the complete short stories of ernest hemingway the finca vigia edition The Complete Short Stories of Ernest Hemingway: The Finca Vigia Edition. (Finca Vigia was the name of Hemingway’s hacienda in Cuba). I love that the intro to this book was written by Ernest Hemingway’s three sons (by two different wives). I read this book to familiarize myself with the short stories that I was reading about in his letters. The bonus is that there are a couple unpublished stories and a few unfinished stories that he had written before committing suicide in 1961. As was said early, Hemingway only wrote about what he knew, so a lot of the stories are based on his real life experiences and people he knew. Anyone that got on his bad side (which apparently wasn’t that hard to do), could possibly find some of their most embarrassing personal experiences written in a short story. This is proven in the letters that he exchanges with his editor when they discuss changing names in the stories and the disclaimer in most of his books that all the names and people are fictitious and any resemblance to living people is just a coincidence!

Earlier this year,  I was glued to my TV set when PBS aired the three part series – Hemingway: A Film by Ken Burns and Lynn Novick. It was an incredibly informative 6 hour program, but at the same time, it seemed to project a different Hemingway than his letters would make him out to be. I have no doubt that Ken Burns thoroughly and tirelessly researches every topic he makes a film about, but I had to ask myself, “I wonder if he’s read the letters?”

But then again…I don’t know if anyone knew the real Ernest Hemingway…even himself!

Still…I’d rate all three of these, 4 out of 4 Beetles!

 

 

 

 

 

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Book Review: “The Beatles 100: One Hundred Pivotal Moments in Beatles History” by John M. Borack

This review is by Amy Hughes…

The Beatles 100: One Hundred Pivotal Moments in Beatles History John M. Borack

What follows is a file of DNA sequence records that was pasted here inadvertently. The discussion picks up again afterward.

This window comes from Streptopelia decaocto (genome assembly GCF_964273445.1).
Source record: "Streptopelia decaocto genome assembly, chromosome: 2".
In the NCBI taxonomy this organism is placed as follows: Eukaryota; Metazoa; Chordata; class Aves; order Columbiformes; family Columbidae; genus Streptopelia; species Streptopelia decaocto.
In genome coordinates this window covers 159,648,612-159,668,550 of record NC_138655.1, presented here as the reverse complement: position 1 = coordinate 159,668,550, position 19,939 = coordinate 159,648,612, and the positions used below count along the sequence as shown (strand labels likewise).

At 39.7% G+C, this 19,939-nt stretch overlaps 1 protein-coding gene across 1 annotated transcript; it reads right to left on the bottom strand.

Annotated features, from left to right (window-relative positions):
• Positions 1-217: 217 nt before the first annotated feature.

One of the first 100 things you’ll ask about John Borack’s book The Beatles 100: One Hundred Pivotal Moments in Beatles History (Rarebird Books, 2021): are they actually pivotal? Do they carry that weight, to coin a lyric.

On one hand, any narrative that hinges on The Beatles’ most important moments can be considered subjective. I’m more than sure that while perusing each chapter, you as the reader/Beatles factoid gatherer/historian could compile your own list and match it to author Borack’s condensed history.

What I considered relevant were that the moments were not in chronological order, nor was the book confined to The Beatles’ inner orbit. Several passages at length called out the solo years and in that context, how each contributed to the canon of post-Beatles history.

Borack addresses the better known episodes in Beatledom: Hamburg, Love Me Do, Pete Best, Ed Sullivan, Shea Stadium, MBE’s, the Paul Is Dead hoax and even the Mono LP Box Set release. However, he also ruminates over numerous chapters concerning their solo careers and lives: Paul losing Linda tying into Run Devil Run; John and Yoko’s Double Fantasy leading into John’s death; George’s marital issues with first wife Pattie running into his 1974 Dark Horse album and subsequent tour and Ringo forming his All-Starr Band. Each chapter is headed by a quotation from a random Beatle or associate applicable to the subject matter.

While the events showcased are familiar, the narrative is casual and readable. I would not consider this a “list” so to speak, nor is it a perfunctory bulleted style treatise, pointing the reader in any certain direction. Choosing what moments to delve into is probably the most important note for anyone engaged in learning something more than superficial facts.

I will state that Borack does spend considerable time and effort in stating where most of the stories come from: mostly interviews with the press and such. A good load of quotes are coming directly from The Beatles Anthology and from Paul, his book by Barry Miles. There are also a number of rock press quotes as well, especially in context to the time of album releases from the group or in the solo years.

Overall, I found the book a good reference read and for a nice epilogue, Borack gives us his opinion on solo tracks, cover versions, and soundalikes. With all that said and sung…

I’m giving this book 4 out of 4 beetles